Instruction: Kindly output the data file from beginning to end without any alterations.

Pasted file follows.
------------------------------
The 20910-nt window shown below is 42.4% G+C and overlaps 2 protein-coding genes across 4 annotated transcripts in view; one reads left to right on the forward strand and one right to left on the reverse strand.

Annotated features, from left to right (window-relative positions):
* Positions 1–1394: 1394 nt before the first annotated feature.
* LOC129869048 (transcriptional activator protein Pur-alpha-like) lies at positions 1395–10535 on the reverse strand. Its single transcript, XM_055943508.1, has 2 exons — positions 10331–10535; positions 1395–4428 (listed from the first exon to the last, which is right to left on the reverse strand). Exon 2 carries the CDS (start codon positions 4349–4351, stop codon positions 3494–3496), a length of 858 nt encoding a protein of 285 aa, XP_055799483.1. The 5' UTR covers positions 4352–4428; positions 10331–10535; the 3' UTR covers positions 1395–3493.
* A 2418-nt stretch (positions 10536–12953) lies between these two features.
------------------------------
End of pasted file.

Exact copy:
The 20910-nt window shown below is 42.4% G+C and overlaps 2 protein-coding genes across 4 annotated transcripts in view; one reads left to right on the forward strand and one right to left on the reverse strand.

Annotated features, from left to right (window-relative positions):
* Positions 1–1394: 1394 nt before the first annotated feature.
* LOC129869048 (transcriptional activator protein Pur-alpha-like) lies at positions 1395–10535 on the reverse strand. Its single transcript, XM_055943508.1, has 2 exons — positions 10331–10535; positions 1395–4428 (listed from the first exon to the last, which is right to left on the reverse strand). Exon 2 carries the CDS (start codon positions 4349–4351, stop codon positions 3494–3496), a length of 858 nt encoding a protein of 285 aa, XP_055799483.1. The 5' UTR covers positions 4352–4428; positions 10331–10535; the 3' UTR covers positions 1395–3493.
* A 2418-nt stretch (positions 10536–12953) lies between these two features.